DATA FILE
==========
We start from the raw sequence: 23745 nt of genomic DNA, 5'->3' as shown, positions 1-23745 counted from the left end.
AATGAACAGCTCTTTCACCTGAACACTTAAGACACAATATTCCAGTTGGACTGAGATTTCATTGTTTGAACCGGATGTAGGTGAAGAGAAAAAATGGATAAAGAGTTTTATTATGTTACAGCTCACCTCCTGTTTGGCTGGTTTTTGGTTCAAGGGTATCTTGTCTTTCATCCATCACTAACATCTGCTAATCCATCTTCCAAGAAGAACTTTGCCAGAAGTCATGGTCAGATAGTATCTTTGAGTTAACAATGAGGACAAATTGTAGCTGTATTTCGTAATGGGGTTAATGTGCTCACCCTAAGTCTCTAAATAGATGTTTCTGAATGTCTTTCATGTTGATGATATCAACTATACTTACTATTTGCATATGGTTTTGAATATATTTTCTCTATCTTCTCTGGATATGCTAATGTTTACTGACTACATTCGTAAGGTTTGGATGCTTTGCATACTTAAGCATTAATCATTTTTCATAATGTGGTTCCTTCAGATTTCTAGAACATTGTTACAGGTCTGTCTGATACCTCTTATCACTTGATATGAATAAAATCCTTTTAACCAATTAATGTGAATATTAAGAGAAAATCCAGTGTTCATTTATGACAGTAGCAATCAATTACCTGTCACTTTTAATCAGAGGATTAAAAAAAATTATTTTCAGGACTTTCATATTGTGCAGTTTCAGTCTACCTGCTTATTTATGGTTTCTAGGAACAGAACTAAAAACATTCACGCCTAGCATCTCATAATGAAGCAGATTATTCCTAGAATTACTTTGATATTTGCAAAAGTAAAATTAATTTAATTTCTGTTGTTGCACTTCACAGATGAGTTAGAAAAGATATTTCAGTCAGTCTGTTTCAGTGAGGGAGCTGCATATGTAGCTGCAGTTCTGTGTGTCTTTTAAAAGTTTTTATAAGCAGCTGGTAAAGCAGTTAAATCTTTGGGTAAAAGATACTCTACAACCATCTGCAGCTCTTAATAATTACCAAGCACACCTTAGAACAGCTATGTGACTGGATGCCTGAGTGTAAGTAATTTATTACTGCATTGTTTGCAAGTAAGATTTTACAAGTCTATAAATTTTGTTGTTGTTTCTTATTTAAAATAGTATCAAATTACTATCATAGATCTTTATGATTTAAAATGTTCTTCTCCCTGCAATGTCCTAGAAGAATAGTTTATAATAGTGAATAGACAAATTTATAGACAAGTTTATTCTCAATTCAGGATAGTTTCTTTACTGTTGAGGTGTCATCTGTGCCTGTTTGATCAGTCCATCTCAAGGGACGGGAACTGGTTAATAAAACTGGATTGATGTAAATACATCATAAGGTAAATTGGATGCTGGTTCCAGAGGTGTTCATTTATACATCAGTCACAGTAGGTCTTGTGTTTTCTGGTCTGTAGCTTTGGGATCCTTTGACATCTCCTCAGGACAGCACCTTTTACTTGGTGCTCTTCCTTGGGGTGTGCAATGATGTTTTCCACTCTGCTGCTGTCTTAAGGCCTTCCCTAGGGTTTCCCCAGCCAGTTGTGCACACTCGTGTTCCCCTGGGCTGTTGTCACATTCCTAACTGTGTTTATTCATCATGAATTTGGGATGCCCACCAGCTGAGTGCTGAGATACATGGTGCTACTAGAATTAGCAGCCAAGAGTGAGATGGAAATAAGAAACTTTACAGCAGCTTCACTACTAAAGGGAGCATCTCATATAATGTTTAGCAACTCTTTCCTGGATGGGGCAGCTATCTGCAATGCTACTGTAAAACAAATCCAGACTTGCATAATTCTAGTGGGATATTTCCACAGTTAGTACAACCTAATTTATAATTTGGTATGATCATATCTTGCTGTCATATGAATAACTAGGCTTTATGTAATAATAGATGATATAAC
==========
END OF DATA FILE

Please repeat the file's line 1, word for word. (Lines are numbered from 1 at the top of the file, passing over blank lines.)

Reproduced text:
We start from the raw sequence: 23745 nt of genomic DNA, 5'->3' as shown, positions 1-23745 counted from the left end.